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CNES Research project: Dragonfly landing site characterization on Titan: geological and climatic history on the region of the Selk crater

CNES Research project: Dragonfly landing site characterization on Titan: geological and  climatic history on the region of the Selk crater

Artist's view of the Dragonfly mission on the surface of Titan and the surrounding dunes.

Start: 01/01/2020

National partnership

Coordinator(s): Sébastien Rodriguez

Host institution(s):

Partner institution(s):

Related theme(s):
Earth System Science, Origins

Our project aims at implementing an original methodology coupling information extraction on the nature of Titan’s surface (analysis of Cassini-Huygens imaging and spectroscopy data) and understanding of landscape formation and sediment transport processes by wind and river erosion (numerical simulations, laboratory experiments and theoretical developments). We therefore propose, for this project, to test and validate this methodology on the Selk crater region and on the surrounding dunes and rivers, in preparation of the future ground and flight activities of the Dragonfly mission. This work is also intended to support the future scientific activities of the French Co-Is on the DraMS and DraGMet instruments (in particular for what concerns the surface composition and the speed and direction of the near surface winds).

We propose to quantitatively study the surface composition, morphogenesis and dynamics of dunes and river networks on Titan, with the objective of constraining the formation mechanisms of these structures and characterizing the exotic chemical, climatic and geological environment in which they form. Our approach combines analysis of observations of Titan’s surface made by the Cassini orbiter (NASA) and the Huygens lander (ESA), numerical and experimental modeling of landscape formation, and global and regional climate modeling. By focusing on the study of its landing site and the surrounding region, this multidisciplinary project is part of the long-term operational and scientific preparation of NASA’s New Frontiers mission Dragonfly, which will land a drone on Titan in 2034. Dragonfly will be the next mission to explore Titan since the end of the Cassini mission in September 2017 and will have as its major scientific objectives the in situ study of the complexity of Titan’s organic chemistry, geology, and climate activity.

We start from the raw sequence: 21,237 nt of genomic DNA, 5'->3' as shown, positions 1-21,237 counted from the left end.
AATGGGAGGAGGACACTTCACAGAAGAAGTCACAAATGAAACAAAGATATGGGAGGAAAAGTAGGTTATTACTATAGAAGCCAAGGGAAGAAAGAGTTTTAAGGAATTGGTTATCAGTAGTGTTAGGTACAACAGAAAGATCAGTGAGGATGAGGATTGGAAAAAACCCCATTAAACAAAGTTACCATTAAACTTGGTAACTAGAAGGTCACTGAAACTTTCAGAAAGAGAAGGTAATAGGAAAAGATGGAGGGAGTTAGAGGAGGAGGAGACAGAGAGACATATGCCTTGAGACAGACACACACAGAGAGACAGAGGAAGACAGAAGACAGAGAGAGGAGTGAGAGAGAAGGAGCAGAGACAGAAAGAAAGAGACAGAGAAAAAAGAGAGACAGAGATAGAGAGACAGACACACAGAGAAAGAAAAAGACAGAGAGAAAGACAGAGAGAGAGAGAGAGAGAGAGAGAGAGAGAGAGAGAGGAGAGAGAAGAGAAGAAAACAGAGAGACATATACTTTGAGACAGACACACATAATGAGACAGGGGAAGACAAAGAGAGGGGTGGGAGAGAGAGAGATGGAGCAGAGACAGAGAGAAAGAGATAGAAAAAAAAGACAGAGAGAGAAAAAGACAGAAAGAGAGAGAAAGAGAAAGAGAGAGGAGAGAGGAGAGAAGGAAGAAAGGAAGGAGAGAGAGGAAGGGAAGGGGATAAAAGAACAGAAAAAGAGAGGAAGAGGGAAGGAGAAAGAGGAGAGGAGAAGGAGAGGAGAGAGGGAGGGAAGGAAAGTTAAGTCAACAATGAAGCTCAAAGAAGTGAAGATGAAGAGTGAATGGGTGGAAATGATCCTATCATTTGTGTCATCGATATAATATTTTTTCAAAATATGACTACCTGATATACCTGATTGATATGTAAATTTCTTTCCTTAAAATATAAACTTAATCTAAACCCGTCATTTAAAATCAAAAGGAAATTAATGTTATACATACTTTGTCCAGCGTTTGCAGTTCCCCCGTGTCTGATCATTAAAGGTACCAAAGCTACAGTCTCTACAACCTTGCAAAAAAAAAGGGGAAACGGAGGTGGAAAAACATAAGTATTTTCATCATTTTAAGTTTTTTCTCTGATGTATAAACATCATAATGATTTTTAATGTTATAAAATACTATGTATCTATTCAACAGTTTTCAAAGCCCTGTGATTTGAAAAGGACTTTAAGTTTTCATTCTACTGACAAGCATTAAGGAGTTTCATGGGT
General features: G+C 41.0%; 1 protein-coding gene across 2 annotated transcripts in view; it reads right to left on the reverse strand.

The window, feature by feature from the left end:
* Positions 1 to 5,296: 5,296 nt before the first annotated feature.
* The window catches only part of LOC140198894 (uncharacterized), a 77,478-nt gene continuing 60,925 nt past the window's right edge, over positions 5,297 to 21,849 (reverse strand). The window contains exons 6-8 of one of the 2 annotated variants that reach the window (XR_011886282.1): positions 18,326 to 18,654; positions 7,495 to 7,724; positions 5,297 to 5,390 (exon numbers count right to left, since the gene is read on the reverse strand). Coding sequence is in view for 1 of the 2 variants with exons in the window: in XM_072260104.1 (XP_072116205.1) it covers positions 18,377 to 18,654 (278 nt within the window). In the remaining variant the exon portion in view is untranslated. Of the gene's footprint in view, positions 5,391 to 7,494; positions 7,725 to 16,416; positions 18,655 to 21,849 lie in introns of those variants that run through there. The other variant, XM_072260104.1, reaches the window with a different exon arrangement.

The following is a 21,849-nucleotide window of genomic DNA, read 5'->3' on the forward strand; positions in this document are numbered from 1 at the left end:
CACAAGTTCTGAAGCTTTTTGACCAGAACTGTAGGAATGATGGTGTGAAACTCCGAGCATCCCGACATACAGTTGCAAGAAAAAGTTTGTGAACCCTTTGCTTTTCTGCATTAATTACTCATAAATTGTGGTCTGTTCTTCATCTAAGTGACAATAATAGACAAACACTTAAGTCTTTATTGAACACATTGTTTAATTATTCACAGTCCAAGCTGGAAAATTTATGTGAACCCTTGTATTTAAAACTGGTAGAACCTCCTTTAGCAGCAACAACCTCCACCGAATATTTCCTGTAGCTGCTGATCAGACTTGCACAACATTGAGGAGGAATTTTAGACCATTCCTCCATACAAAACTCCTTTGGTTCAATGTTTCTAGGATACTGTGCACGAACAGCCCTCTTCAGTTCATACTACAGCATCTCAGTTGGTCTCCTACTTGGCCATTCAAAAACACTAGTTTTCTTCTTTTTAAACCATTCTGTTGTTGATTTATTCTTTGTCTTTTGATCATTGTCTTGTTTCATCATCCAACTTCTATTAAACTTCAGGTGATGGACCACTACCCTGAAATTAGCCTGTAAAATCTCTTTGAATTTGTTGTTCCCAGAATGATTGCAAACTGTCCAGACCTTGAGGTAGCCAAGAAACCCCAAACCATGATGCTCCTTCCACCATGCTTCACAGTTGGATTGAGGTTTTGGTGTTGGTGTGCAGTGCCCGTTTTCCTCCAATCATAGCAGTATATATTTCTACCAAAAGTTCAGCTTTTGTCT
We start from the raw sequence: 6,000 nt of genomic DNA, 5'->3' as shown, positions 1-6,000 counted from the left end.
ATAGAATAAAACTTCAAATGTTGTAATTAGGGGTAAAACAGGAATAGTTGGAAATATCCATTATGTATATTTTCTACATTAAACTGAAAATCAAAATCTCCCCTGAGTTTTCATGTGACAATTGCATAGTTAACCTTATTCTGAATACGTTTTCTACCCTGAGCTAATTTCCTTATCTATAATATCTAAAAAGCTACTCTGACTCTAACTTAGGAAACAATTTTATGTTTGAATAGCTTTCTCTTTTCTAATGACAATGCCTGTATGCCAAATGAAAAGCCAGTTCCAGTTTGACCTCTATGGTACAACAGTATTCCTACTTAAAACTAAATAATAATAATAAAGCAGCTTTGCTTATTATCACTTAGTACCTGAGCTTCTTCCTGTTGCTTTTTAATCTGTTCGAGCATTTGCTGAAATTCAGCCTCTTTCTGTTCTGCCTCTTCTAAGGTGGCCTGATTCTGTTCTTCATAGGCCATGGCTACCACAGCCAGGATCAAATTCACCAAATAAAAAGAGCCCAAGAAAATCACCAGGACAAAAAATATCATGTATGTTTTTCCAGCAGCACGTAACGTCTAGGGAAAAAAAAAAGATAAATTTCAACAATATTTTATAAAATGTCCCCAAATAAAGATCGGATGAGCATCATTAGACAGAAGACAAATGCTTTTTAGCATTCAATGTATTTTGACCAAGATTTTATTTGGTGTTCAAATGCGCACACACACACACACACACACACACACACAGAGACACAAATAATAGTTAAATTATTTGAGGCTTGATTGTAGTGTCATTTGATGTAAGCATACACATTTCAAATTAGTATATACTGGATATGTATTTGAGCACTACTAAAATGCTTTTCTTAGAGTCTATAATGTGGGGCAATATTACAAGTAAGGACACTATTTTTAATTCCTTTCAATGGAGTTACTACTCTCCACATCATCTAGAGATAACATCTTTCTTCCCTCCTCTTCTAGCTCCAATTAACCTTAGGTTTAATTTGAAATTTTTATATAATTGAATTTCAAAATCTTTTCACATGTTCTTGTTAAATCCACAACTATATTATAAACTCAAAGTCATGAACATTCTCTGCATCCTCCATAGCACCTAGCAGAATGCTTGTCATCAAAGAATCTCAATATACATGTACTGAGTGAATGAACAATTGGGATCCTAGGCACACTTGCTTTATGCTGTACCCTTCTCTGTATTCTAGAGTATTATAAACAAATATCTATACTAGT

It is crucial to proceed now to a complete analysis of the Dragonfly landing site, while the expertise of the Cassini mission is still active. This long-term work will benefit from strong and long-standing collaborations both nationally (co-proponents of the application, including a Co-I of the Dragonfly mission) and internationally (PI and Co-Is of the Dragonfly mission: Alexander Hayes, Jason Barnes, Jason Soderblom, Shannon MacKenzie, Ralph Lorenz, Elizabeth Turtle).

The French scientific community and CNES are already very active in contributing to the Dragonfly mission. CNES support to this research project, in addition to its support to the three French Co-Is for instrumental development, allows to consolidate national collaborations and to position France in the best conditions to contribute to the Dragonfly mission and to the further exploration of Titan. Indeed, the French community is in second place just behind the United States on the study of Titan (all themes combined).

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